Out of the shadows. One of the interesting things about starting a new research project is its uncertainty. You’re not yet sure what you think about the issues you’re about to explore. I was reminded of this recently when, with colleagues here at the Center, I started work on a project on undocumented patients in the U.S. health care system—or rather, in the different systems that make up this fragmented system. There are more than eleven million undocumented residents of the United States. Most are low-income workers, or family members of these workers. Most are also uninsured, with no prospect of obtaining health insurance. Like anyone else who has a body, sometimes an undocumented resident gets sick. What happens next? This is a real and serious question, which is why it is a good research question for us.
The Hastings Center has long been interested in the ethics of that clinical encounter—what should happen when a health care professional is responsible for the care of a person who is sick?—and also in the ethics of the organization in which the encounter takes place. Here are some of the questions we will explore with our project’s advisory group: What obligations do different health care organizations formally recognize in providing access to primary, specialty, or emergency health care across a community that includes undocumented residents and other low-income residents? How do these obligations play out in practice? Who is willing to pay for what? Are the challenges of caring for undocumented patients discussed within an organization? Or are individual physicians, nurses, and social workers expected to sort this out on their own, whether by working the system, bending the rules, or “turfing” these patients—sending them somewhere else, hoping for the best, and also hoping they don’t come back?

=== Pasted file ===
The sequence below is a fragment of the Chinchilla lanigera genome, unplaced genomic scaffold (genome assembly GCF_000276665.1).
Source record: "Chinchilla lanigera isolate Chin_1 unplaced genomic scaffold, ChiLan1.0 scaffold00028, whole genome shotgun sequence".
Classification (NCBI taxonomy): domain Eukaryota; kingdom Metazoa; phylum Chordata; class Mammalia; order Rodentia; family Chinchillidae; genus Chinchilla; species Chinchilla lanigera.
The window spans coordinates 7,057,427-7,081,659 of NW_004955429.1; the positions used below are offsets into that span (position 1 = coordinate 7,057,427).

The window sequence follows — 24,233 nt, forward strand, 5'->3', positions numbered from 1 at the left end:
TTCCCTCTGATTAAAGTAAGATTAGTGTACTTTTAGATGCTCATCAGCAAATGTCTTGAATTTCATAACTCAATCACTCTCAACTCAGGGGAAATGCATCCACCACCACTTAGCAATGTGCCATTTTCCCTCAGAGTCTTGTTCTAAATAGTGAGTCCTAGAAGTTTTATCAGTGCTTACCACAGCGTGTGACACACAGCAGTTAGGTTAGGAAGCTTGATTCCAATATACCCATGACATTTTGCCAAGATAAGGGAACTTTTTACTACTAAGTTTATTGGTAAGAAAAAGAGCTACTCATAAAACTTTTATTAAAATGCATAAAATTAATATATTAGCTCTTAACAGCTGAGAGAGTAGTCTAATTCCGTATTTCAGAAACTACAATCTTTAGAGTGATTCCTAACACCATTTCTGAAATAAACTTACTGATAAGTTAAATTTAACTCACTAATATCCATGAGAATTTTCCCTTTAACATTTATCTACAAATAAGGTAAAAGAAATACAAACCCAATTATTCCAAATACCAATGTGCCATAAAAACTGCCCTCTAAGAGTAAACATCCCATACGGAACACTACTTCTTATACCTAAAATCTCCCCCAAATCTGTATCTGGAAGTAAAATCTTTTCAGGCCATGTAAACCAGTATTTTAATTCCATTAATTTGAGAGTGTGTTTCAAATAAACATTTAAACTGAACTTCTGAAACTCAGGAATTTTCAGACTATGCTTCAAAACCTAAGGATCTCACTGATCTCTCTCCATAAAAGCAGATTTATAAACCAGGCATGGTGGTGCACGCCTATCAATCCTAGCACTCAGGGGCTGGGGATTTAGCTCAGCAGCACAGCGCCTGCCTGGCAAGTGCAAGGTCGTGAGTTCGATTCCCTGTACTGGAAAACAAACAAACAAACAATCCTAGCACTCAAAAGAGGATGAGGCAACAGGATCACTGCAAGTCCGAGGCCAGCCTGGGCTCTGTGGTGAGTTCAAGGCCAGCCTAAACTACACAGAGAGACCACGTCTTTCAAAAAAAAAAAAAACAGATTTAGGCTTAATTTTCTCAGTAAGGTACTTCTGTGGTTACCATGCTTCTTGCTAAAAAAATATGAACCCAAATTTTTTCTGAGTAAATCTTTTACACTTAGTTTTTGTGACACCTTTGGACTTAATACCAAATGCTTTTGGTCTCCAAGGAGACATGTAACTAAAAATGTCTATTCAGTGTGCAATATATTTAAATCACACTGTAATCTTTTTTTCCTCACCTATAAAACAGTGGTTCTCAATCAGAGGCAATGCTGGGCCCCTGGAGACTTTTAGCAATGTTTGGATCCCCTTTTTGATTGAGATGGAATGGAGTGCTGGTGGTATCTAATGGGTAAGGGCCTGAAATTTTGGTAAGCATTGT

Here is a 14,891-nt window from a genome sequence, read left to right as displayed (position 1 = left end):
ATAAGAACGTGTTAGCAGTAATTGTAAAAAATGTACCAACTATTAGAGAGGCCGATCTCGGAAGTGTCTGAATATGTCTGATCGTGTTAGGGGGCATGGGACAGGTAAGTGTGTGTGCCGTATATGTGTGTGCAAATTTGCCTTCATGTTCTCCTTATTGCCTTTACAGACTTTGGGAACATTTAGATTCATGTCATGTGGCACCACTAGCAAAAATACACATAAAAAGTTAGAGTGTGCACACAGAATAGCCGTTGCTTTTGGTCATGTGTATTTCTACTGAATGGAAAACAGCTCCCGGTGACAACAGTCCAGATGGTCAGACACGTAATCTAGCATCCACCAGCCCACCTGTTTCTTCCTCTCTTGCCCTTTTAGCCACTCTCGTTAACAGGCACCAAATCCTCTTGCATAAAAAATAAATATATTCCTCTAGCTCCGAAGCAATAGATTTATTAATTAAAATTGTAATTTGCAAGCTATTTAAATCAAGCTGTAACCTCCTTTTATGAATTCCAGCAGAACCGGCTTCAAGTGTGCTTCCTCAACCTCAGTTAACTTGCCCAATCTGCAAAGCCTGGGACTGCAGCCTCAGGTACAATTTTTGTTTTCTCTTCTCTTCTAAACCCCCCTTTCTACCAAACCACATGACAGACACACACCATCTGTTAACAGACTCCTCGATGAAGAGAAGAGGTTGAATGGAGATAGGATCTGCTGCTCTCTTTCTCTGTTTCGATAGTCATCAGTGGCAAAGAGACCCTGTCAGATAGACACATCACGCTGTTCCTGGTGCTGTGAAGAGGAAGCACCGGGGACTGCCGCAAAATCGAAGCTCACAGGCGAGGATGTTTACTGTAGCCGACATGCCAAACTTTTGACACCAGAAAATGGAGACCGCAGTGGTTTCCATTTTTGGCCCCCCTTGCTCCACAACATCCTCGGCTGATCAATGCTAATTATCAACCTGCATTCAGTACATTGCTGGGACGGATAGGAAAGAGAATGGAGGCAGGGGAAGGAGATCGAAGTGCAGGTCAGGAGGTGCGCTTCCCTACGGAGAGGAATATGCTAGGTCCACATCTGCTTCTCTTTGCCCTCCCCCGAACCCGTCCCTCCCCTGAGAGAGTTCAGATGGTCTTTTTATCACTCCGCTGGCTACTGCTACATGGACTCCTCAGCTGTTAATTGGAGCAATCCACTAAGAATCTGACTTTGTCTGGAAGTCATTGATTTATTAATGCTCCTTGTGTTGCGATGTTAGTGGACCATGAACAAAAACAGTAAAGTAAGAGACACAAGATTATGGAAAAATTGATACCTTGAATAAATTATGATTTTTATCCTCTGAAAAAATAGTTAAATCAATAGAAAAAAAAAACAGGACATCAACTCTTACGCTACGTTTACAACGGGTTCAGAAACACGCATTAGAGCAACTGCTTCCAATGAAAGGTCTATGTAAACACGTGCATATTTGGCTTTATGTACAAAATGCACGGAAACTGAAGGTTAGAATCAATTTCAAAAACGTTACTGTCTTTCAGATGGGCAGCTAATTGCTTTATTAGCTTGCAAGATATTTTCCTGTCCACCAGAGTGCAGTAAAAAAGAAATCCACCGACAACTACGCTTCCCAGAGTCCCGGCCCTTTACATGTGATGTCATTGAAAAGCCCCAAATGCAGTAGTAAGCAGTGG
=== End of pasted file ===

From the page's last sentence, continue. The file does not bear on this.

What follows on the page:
This project requires us to look beyond the clinical and organizational levels of health care to ask, what are the ethics of the “safety net” in the United States today? What do we, as a society, believe we ought to do for a person who gets sick? If we believe that we ought to do something, at what point in this person’s care should it start to matter that the sick person is an undocumented resident? And how are these questions connected to other front-page questions: health reform, immigration reform, federal and state budgetary choices and constraints, and the values and politics that drive policy decisions?
Thinking about these questions while doing bioethics research is exciting. One of my favorite philosophers, Mary Midgley, advises those who would think and write about moral questions with practical implications to do this thinking and writing “not as shadowy desk-persons, but as the people that we actually are most of the time.” Doing so keeps us honest. It reminds us that the job of bioethics is neither to issue lofty recommendations without worrying about practical matters, nor to write operational manuals. Usually, our job is to help someone or some group think through uncertainty as they face a real and serious challenge. To do this well, it helps to have empathy, and to know what uncertainty feels like. [End Page c2]